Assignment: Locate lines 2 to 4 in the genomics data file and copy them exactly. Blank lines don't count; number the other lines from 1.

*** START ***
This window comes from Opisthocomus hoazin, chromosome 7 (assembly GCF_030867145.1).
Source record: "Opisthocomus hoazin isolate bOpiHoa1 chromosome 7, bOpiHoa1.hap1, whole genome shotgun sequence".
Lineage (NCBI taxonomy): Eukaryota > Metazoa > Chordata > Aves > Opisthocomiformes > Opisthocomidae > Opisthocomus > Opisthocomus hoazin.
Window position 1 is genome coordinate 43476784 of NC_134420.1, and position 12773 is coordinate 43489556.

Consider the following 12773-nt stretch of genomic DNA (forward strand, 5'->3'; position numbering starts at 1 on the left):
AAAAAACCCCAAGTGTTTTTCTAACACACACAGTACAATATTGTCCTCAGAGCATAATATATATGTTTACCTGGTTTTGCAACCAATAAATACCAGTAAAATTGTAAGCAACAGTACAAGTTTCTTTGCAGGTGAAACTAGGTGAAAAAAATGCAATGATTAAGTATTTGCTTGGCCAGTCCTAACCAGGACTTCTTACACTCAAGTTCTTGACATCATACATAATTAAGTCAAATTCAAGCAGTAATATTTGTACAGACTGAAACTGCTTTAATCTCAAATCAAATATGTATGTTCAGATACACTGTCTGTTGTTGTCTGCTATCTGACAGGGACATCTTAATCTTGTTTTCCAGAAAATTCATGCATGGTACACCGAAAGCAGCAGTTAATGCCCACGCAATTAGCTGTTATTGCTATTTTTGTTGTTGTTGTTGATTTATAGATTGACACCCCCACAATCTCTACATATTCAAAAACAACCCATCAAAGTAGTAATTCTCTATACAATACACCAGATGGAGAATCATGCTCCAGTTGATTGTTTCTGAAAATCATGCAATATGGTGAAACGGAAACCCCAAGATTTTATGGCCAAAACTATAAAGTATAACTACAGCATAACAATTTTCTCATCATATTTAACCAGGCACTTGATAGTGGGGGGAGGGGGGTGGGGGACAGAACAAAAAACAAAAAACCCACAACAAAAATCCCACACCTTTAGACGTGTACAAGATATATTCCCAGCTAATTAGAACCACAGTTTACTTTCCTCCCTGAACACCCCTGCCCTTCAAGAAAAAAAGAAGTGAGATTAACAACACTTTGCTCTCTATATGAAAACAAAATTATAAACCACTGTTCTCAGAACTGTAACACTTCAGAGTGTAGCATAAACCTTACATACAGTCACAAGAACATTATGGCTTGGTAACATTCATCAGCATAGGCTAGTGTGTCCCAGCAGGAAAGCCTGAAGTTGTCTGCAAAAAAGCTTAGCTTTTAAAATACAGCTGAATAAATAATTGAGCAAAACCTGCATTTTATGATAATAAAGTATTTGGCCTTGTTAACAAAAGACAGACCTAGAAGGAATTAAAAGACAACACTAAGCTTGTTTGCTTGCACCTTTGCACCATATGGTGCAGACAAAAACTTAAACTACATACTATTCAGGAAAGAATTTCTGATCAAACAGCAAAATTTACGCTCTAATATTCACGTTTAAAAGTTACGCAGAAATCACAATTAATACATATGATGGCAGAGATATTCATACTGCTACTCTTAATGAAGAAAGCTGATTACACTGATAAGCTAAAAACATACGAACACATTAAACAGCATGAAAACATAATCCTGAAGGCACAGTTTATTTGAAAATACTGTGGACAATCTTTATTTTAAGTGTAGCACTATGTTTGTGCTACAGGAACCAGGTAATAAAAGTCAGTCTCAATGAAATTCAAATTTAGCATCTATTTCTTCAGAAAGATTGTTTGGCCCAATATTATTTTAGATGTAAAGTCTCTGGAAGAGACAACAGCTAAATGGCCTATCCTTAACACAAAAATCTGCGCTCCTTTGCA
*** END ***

Source record: "Opisthocomus hoazin isolate bOpiHoa1 chromosome 7, bOpiHoa1.hap1, whole genome shotgun sequence".
Lineage (NCBI taxonomy): Eukaryota > Metazoa > Chordata > Aves > Opisthocomiformes > Opisthocomidae > Opisthocomus > Opisthocomus hoazin.
Window position 1 is genome coordinate 43476784 of NC_134420.1, and position 12773 is coordinate 43489556.